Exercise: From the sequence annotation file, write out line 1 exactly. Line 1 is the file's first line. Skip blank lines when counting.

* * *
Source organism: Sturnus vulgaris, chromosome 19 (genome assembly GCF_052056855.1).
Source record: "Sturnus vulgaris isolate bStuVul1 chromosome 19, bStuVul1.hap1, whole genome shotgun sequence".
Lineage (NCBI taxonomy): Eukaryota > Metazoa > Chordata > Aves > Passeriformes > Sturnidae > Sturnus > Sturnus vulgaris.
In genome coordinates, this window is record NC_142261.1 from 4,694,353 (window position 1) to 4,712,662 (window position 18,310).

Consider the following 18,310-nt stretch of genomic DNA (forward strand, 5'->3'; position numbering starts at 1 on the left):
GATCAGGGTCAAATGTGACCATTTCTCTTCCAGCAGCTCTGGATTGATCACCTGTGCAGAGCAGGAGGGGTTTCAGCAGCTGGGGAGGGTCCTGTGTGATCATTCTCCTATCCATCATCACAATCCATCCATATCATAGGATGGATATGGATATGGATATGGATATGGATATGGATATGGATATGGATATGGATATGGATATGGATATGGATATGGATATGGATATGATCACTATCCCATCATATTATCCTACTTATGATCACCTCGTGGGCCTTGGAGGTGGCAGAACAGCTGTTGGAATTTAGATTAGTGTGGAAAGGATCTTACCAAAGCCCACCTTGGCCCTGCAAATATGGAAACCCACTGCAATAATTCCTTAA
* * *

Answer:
Source organism: Sturnus vulgaris, chromosome 19 (genome assembly GCF_052056855.1).